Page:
Here is my full review of the Jabra UC Voice 250 discreet USB headset for broadcasting with boom microphone & earset. You might decide to use it for your online TV show for your hosts or guests. You might even want to use it for your remote co-hosts for your online radio show. I was quite intrigued with this specific model after seeing/hearing it used by Glen of Ecamm in one of his recent videos about Ecamm Live, which I have covered in a few articles. I immediately ordered a Jabra UC Voice 250 to review it, but it took longer than expected to arrive. I successfully tested the Jabra UC Voice 250 both with a laptop computer running macOS Mojave 10.14.7 and with a smartphone running Android 10. Ahead you’ll hear the microphone voice quality through the Jabra UC Voice’s own preamp and ADC at our absolute standard of 48 kHz audio sampling frequency. You’ll also read my comments about the inline buttons for mute, monitoring volume level, monitor quality from the host device and confidence/sidetone. I’ll also cover the feasibility of using multiple Jabra UC Voice 250 headsets in a single studio location.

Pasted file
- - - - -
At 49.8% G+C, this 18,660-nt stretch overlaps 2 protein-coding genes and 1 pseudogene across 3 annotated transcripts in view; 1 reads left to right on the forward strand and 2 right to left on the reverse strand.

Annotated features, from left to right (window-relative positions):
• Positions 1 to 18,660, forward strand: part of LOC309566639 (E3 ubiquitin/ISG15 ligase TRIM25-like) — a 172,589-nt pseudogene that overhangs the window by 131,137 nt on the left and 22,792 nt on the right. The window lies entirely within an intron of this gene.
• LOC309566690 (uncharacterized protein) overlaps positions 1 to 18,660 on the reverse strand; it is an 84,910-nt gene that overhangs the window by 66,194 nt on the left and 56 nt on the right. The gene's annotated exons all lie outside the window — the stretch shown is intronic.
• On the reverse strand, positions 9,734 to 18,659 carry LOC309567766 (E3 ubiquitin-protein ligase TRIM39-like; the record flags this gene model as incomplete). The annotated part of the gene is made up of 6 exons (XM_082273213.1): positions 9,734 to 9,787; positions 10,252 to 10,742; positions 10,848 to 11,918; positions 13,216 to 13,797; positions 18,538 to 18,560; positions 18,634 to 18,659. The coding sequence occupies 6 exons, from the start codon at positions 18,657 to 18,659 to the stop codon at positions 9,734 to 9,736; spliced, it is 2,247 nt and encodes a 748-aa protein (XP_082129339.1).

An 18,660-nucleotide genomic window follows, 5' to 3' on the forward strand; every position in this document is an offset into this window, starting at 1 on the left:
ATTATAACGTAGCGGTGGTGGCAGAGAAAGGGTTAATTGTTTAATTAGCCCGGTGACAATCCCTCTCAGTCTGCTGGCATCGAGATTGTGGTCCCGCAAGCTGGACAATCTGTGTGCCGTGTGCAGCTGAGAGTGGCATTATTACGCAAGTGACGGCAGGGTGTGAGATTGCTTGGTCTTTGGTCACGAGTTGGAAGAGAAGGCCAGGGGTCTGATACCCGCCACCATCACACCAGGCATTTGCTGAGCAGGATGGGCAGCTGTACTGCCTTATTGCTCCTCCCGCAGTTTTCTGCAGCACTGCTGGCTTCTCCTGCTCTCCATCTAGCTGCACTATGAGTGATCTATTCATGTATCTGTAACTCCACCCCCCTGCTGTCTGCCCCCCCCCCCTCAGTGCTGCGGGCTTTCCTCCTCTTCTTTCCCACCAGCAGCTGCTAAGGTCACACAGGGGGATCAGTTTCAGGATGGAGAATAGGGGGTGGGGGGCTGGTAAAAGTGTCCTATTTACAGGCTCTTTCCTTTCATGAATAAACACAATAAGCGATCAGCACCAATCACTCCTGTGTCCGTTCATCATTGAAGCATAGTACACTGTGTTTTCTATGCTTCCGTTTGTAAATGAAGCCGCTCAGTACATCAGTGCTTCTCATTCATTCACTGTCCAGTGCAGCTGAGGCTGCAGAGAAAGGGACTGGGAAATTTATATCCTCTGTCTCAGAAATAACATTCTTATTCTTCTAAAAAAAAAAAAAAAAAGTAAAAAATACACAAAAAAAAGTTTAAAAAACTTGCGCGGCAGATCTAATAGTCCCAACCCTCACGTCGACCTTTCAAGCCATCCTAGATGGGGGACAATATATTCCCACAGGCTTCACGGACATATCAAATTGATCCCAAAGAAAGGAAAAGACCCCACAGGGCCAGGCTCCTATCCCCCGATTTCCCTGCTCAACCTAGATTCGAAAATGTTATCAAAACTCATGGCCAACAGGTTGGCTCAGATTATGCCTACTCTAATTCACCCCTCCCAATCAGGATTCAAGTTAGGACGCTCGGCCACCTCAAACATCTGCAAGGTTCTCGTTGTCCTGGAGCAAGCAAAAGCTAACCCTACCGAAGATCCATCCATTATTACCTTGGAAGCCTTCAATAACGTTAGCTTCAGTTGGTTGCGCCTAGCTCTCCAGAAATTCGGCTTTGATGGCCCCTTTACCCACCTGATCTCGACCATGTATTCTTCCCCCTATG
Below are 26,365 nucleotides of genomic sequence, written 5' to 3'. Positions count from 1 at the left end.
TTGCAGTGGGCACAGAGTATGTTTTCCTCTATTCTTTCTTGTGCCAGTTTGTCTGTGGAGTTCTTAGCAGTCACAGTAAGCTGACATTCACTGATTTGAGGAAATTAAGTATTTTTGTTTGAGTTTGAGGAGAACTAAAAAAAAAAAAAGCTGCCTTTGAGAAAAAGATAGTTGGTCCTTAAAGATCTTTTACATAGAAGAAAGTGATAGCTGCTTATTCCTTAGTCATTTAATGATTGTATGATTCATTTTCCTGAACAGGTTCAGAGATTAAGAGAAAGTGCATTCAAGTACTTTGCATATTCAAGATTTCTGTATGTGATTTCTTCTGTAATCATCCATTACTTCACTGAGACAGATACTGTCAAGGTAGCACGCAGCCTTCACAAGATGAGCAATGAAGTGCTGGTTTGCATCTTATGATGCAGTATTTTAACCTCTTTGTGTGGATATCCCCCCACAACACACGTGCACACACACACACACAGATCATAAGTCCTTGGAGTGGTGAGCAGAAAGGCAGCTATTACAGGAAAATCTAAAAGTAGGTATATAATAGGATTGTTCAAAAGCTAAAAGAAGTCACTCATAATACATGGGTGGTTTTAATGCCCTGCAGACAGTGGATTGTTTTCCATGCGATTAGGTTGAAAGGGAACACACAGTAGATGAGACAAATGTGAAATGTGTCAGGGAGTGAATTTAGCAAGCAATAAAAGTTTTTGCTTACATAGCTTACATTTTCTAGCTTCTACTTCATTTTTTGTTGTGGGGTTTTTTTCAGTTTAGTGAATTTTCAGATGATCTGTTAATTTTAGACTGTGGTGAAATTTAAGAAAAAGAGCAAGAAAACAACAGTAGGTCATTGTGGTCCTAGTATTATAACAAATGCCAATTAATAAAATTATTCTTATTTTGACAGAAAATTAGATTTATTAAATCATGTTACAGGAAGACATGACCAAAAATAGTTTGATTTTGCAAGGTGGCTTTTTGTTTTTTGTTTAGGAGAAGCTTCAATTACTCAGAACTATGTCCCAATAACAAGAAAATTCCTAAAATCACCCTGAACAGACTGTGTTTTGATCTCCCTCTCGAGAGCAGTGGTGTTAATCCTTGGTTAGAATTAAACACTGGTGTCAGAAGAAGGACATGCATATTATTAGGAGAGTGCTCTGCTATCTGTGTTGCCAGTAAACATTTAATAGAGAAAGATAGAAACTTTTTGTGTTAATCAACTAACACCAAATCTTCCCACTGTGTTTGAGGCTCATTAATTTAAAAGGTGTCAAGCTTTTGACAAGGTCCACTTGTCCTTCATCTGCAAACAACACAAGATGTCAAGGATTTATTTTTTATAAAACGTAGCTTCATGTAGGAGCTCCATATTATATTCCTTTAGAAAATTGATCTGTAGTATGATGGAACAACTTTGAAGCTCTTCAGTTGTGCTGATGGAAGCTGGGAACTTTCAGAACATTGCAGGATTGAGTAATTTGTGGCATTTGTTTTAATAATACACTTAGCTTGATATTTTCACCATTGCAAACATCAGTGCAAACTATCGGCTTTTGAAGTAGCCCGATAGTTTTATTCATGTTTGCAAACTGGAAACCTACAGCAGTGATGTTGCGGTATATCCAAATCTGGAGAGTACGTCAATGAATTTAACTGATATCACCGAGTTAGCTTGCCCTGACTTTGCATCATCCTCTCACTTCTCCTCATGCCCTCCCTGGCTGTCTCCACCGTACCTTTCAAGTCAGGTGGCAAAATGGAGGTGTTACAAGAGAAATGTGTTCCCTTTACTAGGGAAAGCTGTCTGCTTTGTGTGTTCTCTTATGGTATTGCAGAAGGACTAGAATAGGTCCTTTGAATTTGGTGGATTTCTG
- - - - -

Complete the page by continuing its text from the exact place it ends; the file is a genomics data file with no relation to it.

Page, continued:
What comes in the box
- the all-in-one headset with inline controls and USB-A plug
- a zippered case
Optionally, Jabra sells a set of 10 replacement ear gels for US$10 (so they end up costing a dollar each):
General advantages of a head mounted mic over a standard studio mic
- With a head mounted mic, you can completely eliminate several accessories which are generally required with a standard studio mic: a boom arm/stand and a shock mount.
- In the case of a headset (which includes both a microphone and an earpiece as in the case of the Jabra UC Voice 250), a separate isolating headset is also eliminated, as is an audio interface or mixer.
- With a head mounted mic, the user’s mic technique is alleviated since the distance between the microphone and the mouth of the individual speaking stays constant even when the individual moves around.
- Visually, a head mounted mic (especially a very discreet one like the Jabra UC Voice 250) is sometimes preferred over a very prominent studio mic for a television show. This point is a question of personal taste (since some TV shows do have a prominent studio mic and others don’t), and this esthetic decision is not applicable to a radio show.